Religious School News - Time for a Break—and a Deep Breath


We have a little time off from Religious School as our students enjoy Spring break and, we hope, a little spring weather. We would all do well to take advantage of this opportunity to catch up on our rest and renew our energy, because we are coming back to a whirl of activity.

First, of course, is Pesach. We’ll take a good look at the holiday in all our classes and at Passover workshops on April 13. April 18 will be our next Family Shabbat Service. Our kids are eager to show off their synagogue skills. Soon after, we’ll participate in Yom Hashoah observances and celebrate Yom Ha’atzmaut (Israeli Independence Day). We’ll get to know Rabbi Sommer, who will be spending time with us in our classrooms. We have social action projects to complete, art to produce, ethics questions to debate, and history to examine through a Jewish lens. Time slips away. As we do every year around this time, we wonder if we’ll be able to get it all done.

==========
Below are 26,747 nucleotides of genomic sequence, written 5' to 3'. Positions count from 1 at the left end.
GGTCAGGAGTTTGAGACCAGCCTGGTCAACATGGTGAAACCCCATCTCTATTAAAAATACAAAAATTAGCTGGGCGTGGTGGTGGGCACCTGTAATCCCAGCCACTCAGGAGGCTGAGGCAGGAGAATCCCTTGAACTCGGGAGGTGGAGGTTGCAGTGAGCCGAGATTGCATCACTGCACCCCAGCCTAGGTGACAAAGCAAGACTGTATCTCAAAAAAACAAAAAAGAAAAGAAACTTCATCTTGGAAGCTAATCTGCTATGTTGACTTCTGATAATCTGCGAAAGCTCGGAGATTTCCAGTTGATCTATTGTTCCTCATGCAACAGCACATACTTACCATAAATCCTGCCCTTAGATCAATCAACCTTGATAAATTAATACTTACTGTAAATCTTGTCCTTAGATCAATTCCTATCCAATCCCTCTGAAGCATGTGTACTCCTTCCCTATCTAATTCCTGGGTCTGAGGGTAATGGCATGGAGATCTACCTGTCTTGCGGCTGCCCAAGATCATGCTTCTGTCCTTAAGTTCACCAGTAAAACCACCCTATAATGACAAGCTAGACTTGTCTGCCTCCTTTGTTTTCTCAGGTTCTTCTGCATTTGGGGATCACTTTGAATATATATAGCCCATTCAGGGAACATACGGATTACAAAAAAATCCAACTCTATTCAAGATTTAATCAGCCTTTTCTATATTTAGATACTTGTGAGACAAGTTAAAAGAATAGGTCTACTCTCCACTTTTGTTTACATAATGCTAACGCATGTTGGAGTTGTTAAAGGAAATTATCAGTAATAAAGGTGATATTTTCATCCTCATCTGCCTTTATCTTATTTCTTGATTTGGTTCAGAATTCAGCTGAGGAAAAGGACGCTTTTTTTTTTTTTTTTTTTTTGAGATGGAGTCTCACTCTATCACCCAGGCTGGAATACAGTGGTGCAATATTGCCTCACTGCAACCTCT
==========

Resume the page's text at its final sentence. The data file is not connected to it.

I, for one, am confident that we will. Our Religious School is blessed with a dedicated staff and amazing parents. They make things happen that other schools would find impossible. An example: We had a Purim carnival that sprang up like Jonah’s gourd. A few dedicated parents looked at the calendar, made a few phone calls, spent an evening working furiously, and there it was: games, prizes, a Purim spiel, mountains of homemade hamantashen, all coming on the heels of a masterful reading of the megillah. Our teachers work similar magic. They develop engaging lessons and meet every child’s needs individually. They absorb the shock of schedule changes without a murmur. They collaborate with each other to make multi-age lessons that promote a feeling of closeness among all our students. They share their ideas with each other and with me and make school a happy place to be.

I am grateful to my teachers, my students and their parents for making our little congregation hum with activity each week. I am thankful for the investment of time and love and care that so many have made in our school and in our congregation as a whole. This spring will be hectic, but it will be happy, too. The tragic loss of Rabbi Mann reminded us all that we have to pitch in and be here for each other. When we work together, we generate energy and goodwill. I am grateful for how deeply TBI’s people have taken that lesson to heart.


Kitty Hall, Principal  



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Bar/Bat Mitzvah Manual



Parent Handbook